Walleyes like the slack water areas to feed and rest from the force of the current. The metabolic rate of the walleyes is very slow so they don't want to move to fast to get food. They also like to be in shallow water where most of the food supply is at during the winter months.

Natural livebait presentation is a must at this time of the year. I will tip a 1/8 oz. Lindy Fuzz-E-Grub with a fathead or river shiner minnow and flip it out above the slack water area. Then I let it settle and work it down stream in front of the pocket. If no success then I flip the jig in the upper corner of the pocket and work it out to the outer edge. Often times I will attach a VMC stinger hook in a number 8 or 10 size to my jig. Remember, catching fish is the reason that you are out on the water and usually they bite rather light at this time of the year. I usually give it about four or five tries and then move on to another good looking walleye area. Fish are sluggish and they may not attack your bait. Many times it will feel as though there is a heavy sweat sock on the end of the line. That is the time to set the hook and keep it coming to the boat.

The technique for locating and catching these walleyes is to start at the upstream head of the hole and drop my Minnkota 101 Maxxum, trolling motor in the water and slip downstream, matching the current with my boat speed and maintaining a totally vertical presentation with my jig.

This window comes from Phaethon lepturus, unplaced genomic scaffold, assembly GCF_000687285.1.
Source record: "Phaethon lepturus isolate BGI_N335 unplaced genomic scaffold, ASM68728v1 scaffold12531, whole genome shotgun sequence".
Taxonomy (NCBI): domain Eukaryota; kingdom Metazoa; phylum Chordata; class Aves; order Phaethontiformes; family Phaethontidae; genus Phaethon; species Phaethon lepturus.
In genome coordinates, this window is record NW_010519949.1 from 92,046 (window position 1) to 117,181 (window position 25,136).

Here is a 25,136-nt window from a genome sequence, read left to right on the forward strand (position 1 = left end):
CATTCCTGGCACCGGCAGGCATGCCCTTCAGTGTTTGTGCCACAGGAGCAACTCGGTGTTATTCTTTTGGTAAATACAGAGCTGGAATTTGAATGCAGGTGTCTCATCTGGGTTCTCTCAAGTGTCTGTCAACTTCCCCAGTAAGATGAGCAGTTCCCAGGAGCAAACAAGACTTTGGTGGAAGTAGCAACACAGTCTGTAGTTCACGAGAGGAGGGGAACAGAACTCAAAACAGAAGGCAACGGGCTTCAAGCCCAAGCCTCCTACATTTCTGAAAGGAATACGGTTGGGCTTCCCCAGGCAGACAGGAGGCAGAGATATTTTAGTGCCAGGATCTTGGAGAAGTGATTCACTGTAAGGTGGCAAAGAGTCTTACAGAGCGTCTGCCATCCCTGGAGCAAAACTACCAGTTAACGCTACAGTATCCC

The starting setup consists of a 6 foot Shimano VSA-60MH medium heavy spinning rod teamed with a Shimano Stradic 2000 reel and spooled with 6 pound test Stren Golden Hi-Vis line. These components are especially adept at this presentation due to the balance of the rod, smoothness of the drag and instant anti-reverse of the reel, and the ability to line watch easily to detect light bites. Because we are fishing fairly deep, we need to use fairly heavy jigs, one quarter to one half ounce. You want the jig to be light enough to not thump hard, but be heavy enough that you can maintain its vertical position and still maintain positive bottom feel and contact. My favorite jigs for this presentation are Lindy Fuzz-E-Grubs and color is important. I stay away from the bright colors and glow in the dark at this time of year and use dark colors like, blacks, blues, greens, and browns.